We bow in your presence and worship you for who you are…You are the great I AM. You are faithful in every season. You are perfect in all of your ways. Who among the “gods” is like you? Indeed, there is no one who comes close to your greatness, splendor, and holiness. O great God, our God, you are good and do good, teach us your ways!

As we ponder your many attributes (your divine perfections), we confess that we are nothing like you. We are sinners by birth and sinners by choice. We willingly ignore you and pursue our own idolatrous pleasures. All we like sheep have gone astray! Indeed, prone to wander, Lord, we feel it! Prone to leave the God we love. Forgive us for our willful wanderings and sinful choices.

Thank you. Thank you for your forgiveness and grace. Thank you for saving our souls. Thank you for giving to us your Word and your Truth. Indeed, all who are on the side of Truth, listen to your voice! Thank you for sharing your voice with us. Thank you for being our God!

As a church family out here on the prairie, we ask that you would continue to help us and bless us. Yes, despite all that we are (a sinful people) and all that we are not (a completely sanctified people), please help us and bless us. Help us to be bold with the Gospel. Help us to love you with all of our being and our neighbors as ourselves. Bless our endeavors to serve and minister to our community. And please continue to bless the preaching and singing of your Holy Word. Yes, help us and bless us to be a strong church that makes disciples for your great glory!

In Jesus’ Name – Our Savior and King’s Name – We Pray All These Things (Humbly & With A Desire For Your Will To Be Done) – Amen!

From The Desk Of The Associate: The Church – Who Needs It Anyway?

In recent years and decades there has been an alarming decline in church attendance. Leaving the unconverted aside, why do we see so many professing believers rejecting the idea that regular church attendance is God’s will for the believer? There are probably a few different categories of Christians who do not prioritize regular church participation, but lets tackle a couple of them.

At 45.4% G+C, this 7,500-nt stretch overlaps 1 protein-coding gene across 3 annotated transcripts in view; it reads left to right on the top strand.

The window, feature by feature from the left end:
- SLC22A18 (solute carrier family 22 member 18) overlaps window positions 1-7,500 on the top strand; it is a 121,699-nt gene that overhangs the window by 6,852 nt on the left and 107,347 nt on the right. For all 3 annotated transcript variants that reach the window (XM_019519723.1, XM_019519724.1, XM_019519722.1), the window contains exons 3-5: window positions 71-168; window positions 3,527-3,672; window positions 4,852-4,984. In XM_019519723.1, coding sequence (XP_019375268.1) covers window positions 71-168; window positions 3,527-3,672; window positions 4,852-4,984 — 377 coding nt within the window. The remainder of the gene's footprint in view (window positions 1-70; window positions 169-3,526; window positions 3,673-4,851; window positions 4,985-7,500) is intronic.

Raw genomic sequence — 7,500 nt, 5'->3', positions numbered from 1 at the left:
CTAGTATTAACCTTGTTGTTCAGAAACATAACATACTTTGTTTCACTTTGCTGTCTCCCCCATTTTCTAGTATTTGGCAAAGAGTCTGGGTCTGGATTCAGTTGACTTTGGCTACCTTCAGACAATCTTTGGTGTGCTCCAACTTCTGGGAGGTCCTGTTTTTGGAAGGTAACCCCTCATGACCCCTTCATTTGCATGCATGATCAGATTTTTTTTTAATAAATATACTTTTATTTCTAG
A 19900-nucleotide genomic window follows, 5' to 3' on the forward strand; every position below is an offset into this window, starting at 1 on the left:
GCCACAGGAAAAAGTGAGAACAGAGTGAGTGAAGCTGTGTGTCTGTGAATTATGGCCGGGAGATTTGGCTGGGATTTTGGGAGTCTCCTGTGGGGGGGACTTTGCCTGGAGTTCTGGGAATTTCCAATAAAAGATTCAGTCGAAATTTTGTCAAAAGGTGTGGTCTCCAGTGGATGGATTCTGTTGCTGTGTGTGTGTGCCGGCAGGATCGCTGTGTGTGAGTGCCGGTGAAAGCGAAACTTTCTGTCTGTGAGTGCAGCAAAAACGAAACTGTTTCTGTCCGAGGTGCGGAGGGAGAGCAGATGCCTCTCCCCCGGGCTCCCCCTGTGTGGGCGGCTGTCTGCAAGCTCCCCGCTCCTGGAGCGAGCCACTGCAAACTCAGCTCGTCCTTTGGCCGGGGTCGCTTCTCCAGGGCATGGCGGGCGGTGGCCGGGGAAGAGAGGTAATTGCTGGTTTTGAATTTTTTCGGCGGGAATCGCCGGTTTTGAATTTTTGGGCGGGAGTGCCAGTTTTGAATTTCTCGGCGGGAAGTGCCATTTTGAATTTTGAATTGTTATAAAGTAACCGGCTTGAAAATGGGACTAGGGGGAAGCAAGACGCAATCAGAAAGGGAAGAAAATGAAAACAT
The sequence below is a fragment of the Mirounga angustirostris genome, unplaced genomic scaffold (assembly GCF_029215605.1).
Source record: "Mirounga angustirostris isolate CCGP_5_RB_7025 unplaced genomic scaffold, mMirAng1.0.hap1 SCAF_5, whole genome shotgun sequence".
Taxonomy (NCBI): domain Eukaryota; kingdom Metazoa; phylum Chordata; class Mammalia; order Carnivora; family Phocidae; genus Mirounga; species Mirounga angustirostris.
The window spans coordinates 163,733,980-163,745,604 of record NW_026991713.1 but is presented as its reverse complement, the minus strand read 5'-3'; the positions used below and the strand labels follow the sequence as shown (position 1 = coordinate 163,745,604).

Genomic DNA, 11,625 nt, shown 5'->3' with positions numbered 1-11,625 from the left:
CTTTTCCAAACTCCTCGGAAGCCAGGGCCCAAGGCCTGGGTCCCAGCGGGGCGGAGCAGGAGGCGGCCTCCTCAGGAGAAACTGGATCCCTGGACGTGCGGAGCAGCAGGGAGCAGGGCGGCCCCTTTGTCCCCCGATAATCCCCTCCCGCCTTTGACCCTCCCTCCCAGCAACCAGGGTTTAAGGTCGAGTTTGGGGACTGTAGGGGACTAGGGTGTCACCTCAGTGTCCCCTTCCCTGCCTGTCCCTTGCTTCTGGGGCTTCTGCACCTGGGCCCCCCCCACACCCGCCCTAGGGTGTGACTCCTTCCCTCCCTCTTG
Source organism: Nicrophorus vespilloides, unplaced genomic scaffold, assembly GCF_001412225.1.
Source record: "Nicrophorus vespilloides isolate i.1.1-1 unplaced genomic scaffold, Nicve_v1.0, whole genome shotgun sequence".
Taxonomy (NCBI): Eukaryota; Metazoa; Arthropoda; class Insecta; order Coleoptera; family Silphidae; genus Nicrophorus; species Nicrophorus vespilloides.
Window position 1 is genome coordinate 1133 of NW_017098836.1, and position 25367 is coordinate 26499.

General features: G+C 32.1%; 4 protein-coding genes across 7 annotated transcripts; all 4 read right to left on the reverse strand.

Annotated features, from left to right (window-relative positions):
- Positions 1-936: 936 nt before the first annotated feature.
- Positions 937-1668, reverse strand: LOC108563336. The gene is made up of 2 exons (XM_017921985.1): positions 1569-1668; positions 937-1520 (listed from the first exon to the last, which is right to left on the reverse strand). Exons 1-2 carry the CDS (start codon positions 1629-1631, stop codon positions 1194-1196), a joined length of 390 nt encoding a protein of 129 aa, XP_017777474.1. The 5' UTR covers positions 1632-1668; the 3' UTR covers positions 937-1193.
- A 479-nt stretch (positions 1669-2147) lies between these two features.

First, let’s look at the “Someday Individual,” I mean that person who thinks that someday they will get involved in a church. When they reach a certain milestone then they will start taking their responsibility to the body seriously. Young people are notorious for this. There seems to be some sort of fumble during the hand off between youth group participation and participation in the church at large. Maybe this is the problem with the way many of us do youth ministry. Also I suspect that this is just human nature. How many of you are planning to start that diet, or to get into shape, or to start reading that book, or you name it. Many of us have good intentions, but never actually get started beyond one or two half hearted attempts. When it comes to church commitment and participation I believe it looks like this for many young people: “I need to focus on schooling, I’ll take church seriously when I graduate.” Then they graduate and this is what they tell themselves: “I’ll take church seriously when I settle down and get married.” After marriage: “When we have kids we’ll find a church and bring our kids.” The dirty little secret is that just like your diet or workout plan, you will unlikely ever find it high enough on your priority list to actually make a meaningful commitment. Worse yet are the older folks who should know better, but they tell themselves the same lies and go through the same cycle. These are the “Someday Individuals.”

Second, lets look at the “Lone Ranger Christian.” This person believes that they really do not need the church. They maybe have been burned by a church in their past. Maybe they have experienced real hurt at the failure of their church. Maybe they used to be a “Someday Individual” and now they simply see no need for the church at all. After all, they have a relationship with God and know how to read their Bible and pray. Why do they need the rest of the church at all? Even if we take this person at their word, and they are indeed some kind of super Christian who is not really dependent on others for growth in godliness, wouldn’t you think that it is possible that God gifted this person with extra Christian fortitude to bless other Christians? The Bible gives many answers to both these ways of thinking, but I believe any individual who neglects to make a serious commitment to a local body of believers has a fundamental misunderstanding of God’s will concerning the growth of a Christian.